Shabbat Greetings

Remembrance is a sacred privilege and a holy obligation. On this Shabbat, we celebrate Memorial Day weekend, the unoffciial beginning of summer and the realization that the Garden State Parkway will be a parking lot for the weekend for the next three plus months. However, we should reflect on those who have given their very lives to ensure our democratic way of life as we observe Memorial Day on Monday. Our souls are inextricably bound with theirs. General George Patton noted that we should not mourn those who have fallen in battle. “Rather,” he says, “we thank God that such men lived.”  Our country honors the memory of those who have died in service to our country, acknowledging that the best way to honor our brave forebears is to renew our devotion to the values they held dear- honor, courage, freedom.

Memorial Day was first officially proclaimed on May 5, 1868.  Originally known as “Decoration Day”, a time to adorn the graves of our war-dead, Memorial Day is an enduring national tradition, and a source of inspiration from one generation to the next. Would that we could learn to have a perspective on what is of ultimate importance without the need to shed blood in the process! 

We who are blessed to have been raised in freedom must never, ever take that gift for granted.  When she returned from twenty-eight days of living under a military dictatorship, Diana Sowards had a renewed appreciation of her blessing.  She writes as follows, that- “Freedom is. . . not having to report to the police that you have a house guest overnight”; Freedom is. . . studying what you are interested in at the university and not what the Education Board orders you to major in; Freedom is. . . traveling anywhere you want without asking permission from four different governmental agencies; Freedom is. . . not hearing a friend has disappeared and is thought to be held by the police but no one knows for sure.”  The list continues, but how many are the blessings of freedom and how blessed we are to have brave service members who dedicate themselves to selfless service of the United States of America.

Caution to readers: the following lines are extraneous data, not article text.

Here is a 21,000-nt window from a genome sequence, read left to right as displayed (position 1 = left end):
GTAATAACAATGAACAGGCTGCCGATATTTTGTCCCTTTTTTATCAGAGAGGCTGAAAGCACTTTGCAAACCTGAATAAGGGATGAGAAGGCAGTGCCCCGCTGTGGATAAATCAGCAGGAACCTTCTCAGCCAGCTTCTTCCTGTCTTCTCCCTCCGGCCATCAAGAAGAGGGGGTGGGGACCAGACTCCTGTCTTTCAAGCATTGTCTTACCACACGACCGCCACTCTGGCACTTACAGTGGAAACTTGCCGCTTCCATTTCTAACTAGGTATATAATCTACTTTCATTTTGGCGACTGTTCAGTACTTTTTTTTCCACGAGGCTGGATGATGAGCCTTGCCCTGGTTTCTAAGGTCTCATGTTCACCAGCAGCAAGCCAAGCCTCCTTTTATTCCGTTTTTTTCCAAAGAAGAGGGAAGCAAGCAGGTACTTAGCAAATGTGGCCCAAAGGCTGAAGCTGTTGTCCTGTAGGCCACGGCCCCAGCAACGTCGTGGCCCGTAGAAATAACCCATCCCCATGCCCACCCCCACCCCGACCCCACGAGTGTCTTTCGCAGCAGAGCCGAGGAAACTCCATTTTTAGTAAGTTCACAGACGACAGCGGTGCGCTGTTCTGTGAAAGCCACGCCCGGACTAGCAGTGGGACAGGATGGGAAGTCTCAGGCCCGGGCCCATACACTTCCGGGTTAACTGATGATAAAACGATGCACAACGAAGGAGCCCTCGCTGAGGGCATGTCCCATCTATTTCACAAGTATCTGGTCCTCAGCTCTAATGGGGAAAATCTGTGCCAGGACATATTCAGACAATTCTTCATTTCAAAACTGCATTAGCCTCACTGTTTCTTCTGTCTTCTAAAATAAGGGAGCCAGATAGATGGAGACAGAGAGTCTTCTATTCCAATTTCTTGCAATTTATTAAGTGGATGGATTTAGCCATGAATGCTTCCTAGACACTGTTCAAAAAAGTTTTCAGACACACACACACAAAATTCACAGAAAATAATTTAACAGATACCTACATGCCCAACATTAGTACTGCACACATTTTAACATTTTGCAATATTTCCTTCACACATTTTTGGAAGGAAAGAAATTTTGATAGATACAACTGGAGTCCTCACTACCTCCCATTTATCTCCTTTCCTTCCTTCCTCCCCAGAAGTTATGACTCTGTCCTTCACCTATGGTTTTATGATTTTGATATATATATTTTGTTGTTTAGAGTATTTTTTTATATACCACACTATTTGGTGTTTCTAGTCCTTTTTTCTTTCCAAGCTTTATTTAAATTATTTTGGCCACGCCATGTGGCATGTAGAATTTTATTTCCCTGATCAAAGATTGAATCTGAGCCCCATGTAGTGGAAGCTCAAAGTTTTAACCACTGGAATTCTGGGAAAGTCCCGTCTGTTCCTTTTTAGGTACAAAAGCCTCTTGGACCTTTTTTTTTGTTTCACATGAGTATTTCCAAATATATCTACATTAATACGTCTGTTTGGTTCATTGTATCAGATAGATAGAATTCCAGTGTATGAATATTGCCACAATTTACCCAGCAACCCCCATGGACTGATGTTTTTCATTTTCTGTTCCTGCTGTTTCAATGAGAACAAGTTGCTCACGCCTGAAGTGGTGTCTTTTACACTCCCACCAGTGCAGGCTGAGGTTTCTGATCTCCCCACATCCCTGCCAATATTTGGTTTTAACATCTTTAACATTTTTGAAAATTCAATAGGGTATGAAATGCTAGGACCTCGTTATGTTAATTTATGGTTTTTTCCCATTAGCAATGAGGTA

While the ten commandments prohibit murder, they do not prohibit killing.  Our tradition recognizes that sometimes killing in war is a necessary evil.  We pray for peace, we prepare for war.  In Psalm 29:11, the words, “God will bless the people with strength and then with peace.”  We learn that peace must be founded on a position of strength, at least until the messianic age arrives. The passion of the Soldier for his or her cause is the same passion we must bring to the fight for good against evil in ourselves, in our communities and in our world. Bernard Katz, a B-17 bomber co-pilot in Italy during WWII, describes his motivation to risk his life in a moving essay entitled, “Why I Fight; A Serviceman’s Story”.  “I fight”, he challenges us, “because it is an obligation, because free people must fight to remain free, because when the freedom of one nation or one person is taken away, the rights of all nations and all people are threatened; because – through our elected representative – I had the choice; to fight or not to fight . . . I fight in the fervent hope that those who follow me will not have to fight again, but in the knowledge that if they have to, they will not be found wanting in the crisis.” 

This week’s Torah portion, Behar (Leviticus 25:1-26:2), deals primarily with the idea of a sabbatical for the land and a jubilee to insure all land goes back to the original owners. As many of us know, the proclamation,  “Proclaim liberty throughout all the land unto all the inhabitants within,” can be found inscribe on the Liberty Bell. As Jews living in America, we are fortunate to live in a land where we can be safe and free. This is not always the case for Jews elsewhere.

The world is as critical of Israel as it ever was; and we, as American Jews, must again stand up and be counted among her vocal and loyal supporters. You see that is the test of our commitment. We who have just in time, moved from Holocaust Remembrance Day (Yom HaShoah) to Israel’s Memorial Day (Yom HaZikaron) and then to Israel’s Independence Day(Yom HaAtzamaut) all in the span of three weeks have to ask ourselves what is our commitment to the future of the Jewish people and the Jewish state. How can we insure that our children and our grandchildren continue to have the hope of Israel’s purpose … to live a two-thousand year old dream?   A free people in our own land? We must stand up to ensure freedom for all.

Our democratic way of life carries with it an awesome sense of responsibility.  At this time, when we pay tribute to those who died to defend these United States of America, we pray that our country may continue to be a beacon around the world to all those who yearn for “freedom and justice for all.” We pray that the souls of our heroes find rest and peace, that their loved ones take comfort in the good name they leave behind, and that our own readiness to defend never diminish our commitment to the cause of peace. We pray that government of the people, by the people and for the people never cease from this earth.